Asia stocks extend losses as Ukraine war, China’s COVID surge hit sentiment

By | March 15, 2022

A man wearing a protective mask, amid the coronavirus disease (COVID-19) outbreak, walks past an electronic board displaying graphs (top) of Nikkei index outside a brokerage in Tokyo, Japan, March 10, 2022. REUTERS/Kim Kyung-Hoon

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SYDNEY, March 15 (Reuters) – Asian stocks were in the red on Tuesday as surging COVID-19 cases in China hit the confidence of investors who are already worried about the Ukraine war and the first US interest rate rise in three years that could come this week.

MSCI’s broadest index of Asia-Pacific shares outside Japan (.MIAPJ0000PUS) fell 1.97%, led by pronounced weakness in Chinese stocks. The index is down 8.2% so far this month.

Global oil prices fell overnight as prospects of talks between Russia and Ukraine reaching some kind of resolution eased immediate concerns about energy supply disruption. read more

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Those losses extended into the Asian session, however, the investor focus had shifted to the demand side, with China’s new wave of COVID-19 infections casting a cloud over the outlook for the world’s second-largest economy.

More broadly, a lack of major progress seen in Ukraine-Russia talks on Monday added to the nervousness in equity markets while concerns are now growing about the potential for new tensions between China and United States.

Washington has warned Beijing against providing military or financial help to Moscow after its invasion of Ukraine, as sanctions on Russian political and business leaders mount. read more

“The question we are asking is whether the markets have reached peak bearishness,” said Jack Siu, Credit Suisse’s chief investment officer for Greater China.

“We know there has been a lot of bad news, there could be worse to come, stock prices have fallen substantially and there is no clarity on any resolutions from US regulators towards Chinese listed stocks there.”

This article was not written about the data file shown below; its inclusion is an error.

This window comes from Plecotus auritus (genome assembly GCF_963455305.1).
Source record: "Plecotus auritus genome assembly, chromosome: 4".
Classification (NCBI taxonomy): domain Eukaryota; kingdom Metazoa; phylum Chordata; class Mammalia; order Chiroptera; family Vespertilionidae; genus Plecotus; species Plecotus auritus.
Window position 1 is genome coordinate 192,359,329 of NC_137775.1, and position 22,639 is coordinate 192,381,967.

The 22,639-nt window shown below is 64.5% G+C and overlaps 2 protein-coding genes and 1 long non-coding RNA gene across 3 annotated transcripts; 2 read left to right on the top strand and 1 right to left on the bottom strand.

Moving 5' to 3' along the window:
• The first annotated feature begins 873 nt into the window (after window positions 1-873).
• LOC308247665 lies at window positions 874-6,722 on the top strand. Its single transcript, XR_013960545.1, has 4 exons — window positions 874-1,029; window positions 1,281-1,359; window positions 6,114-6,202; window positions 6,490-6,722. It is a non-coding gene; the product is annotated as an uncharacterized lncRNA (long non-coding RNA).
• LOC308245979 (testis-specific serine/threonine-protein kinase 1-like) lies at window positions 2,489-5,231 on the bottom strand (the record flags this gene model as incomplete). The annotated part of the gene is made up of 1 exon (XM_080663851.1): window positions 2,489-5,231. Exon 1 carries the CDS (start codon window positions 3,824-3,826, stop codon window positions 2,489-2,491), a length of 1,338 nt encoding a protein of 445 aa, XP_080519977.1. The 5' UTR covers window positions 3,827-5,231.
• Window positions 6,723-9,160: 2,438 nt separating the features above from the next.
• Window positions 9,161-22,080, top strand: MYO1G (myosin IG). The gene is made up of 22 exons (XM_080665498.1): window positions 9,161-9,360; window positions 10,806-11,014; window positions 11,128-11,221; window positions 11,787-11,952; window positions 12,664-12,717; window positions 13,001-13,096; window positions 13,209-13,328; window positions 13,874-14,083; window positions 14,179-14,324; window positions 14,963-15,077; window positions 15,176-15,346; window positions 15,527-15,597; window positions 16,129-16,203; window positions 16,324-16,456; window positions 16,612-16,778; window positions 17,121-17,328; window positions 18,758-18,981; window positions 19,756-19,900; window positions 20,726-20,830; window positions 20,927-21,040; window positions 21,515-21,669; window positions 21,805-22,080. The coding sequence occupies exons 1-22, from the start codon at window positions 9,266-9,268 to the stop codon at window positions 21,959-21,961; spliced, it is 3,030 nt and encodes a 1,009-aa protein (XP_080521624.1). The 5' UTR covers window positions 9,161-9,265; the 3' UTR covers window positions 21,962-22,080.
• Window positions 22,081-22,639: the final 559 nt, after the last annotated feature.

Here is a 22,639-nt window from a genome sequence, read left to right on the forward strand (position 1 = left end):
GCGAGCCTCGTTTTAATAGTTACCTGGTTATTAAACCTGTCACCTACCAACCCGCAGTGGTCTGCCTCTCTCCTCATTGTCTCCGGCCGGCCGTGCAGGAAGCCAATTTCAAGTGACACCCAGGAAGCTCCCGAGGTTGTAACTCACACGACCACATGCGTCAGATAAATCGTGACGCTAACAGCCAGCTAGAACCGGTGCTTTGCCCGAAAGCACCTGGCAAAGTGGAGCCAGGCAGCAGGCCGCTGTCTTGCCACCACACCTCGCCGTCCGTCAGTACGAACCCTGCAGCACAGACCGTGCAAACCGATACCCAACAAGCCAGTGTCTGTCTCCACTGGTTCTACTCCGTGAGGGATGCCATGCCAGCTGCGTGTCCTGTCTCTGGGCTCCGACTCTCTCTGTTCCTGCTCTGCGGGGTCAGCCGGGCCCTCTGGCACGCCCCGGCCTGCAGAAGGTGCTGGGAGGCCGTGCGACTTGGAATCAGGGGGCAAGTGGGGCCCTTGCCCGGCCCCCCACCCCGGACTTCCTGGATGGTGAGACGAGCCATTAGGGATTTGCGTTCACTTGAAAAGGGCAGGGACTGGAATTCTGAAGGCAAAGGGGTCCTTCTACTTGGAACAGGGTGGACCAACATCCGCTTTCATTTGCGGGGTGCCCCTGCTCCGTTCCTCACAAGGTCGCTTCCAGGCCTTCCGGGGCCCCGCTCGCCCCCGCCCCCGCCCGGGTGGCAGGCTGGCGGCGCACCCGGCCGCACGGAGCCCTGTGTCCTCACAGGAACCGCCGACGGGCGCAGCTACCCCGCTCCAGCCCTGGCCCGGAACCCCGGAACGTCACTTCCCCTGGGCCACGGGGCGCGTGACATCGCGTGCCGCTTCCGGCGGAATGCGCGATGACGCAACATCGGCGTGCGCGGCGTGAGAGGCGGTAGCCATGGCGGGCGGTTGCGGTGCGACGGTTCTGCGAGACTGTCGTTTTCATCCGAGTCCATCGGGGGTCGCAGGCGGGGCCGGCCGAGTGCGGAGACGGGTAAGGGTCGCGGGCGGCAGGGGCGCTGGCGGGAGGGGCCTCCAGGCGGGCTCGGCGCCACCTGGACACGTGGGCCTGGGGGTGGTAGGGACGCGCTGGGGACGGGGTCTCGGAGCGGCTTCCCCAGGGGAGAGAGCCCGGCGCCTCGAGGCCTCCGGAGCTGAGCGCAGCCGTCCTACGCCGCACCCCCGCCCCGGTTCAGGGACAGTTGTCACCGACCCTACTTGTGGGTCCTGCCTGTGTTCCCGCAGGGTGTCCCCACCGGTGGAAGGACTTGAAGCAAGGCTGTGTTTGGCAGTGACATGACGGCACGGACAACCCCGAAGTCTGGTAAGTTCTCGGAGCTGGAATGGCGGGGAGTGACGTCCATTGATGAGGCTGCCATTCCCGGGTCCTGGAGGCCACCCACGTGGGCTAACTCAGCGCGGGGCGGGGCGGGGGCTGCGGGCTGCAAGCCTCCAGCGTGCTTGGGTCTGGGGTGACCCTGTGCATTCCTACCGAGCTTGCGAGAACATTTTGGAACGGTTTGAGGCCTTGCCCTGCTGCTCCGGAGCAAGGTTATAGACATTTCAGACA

Hong Kong’s Hang Seng Index (.HSI) remained mired in negative territory Tuesday, dropping 4% following an almost 5% selloff a day earlier. Hong Kong’s main board is down 17% so far in March.

The city’s tech index (.HSTECH) has been hammered, falling nearly 30% this month as investors worry about the next regulatory crackdown from US and Chinese authorities on the sector.

China’s CSI300 index (.CSI300) was down 1.78%, pushing its losses for the month out to 11.2%. Australian shares (.AXJO) closed down 0.73%.

Shrugging off the weakness in Asia, however, stock futures for the S&P 500 rose 0.21% while Tokyo’s Nikkei Index (.N225) reversed its losses and was marginally higher, up 0.22%.

Adding to the overall negative sentiment for markets are rising case numbers of COVID-19 in China, which investors fear will hurt the mainland’s economic growth in the first quarter. read more

China on Tuesday reported 3,602 new confirmed coronavirus cases compared with 1,437 on Monday. read more.

During the Asian session, US crude slipped a further 5.2% to $97.66 a barrel. Brent crude was down 5.16% to $101.37 per barrel. read more

“Right now everyone is looking at the Chinese cases and realizing that has to have an effect on production,” said Hong Hao, BOCOM International’s head of research.

“China’s growth in the first quarter could be closer to zero than 5.5%. There’s a ripple effect. There’s Ukraine, the risk of US sanctions on China and rising Chinese domestic COVID cases – it does not look good.”

Investor focus is also on the US Federal Reserve, which meets on Wednesday and is expected to hike interest rates for the first time in three years to offset rising inflation.

Wall Street experienced a mixed session, with declining technology companies prompting most indexes to close lower Monday. read more

The yield on the benchmark 10-year Treasury notes rose to 2.1384%.

The two-year yield , which rises with traders’ expectations of higher Fed fund rates, touched 1.865%, up from 1.849%.

Gold was also weaker in Asia with the spot price at $1,932.1 per ounce.

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Reporting by Scott Murdoch in Sydney; Editing by Sam Holmes

Our Standards: The Thomson Reuters Trust Principles.

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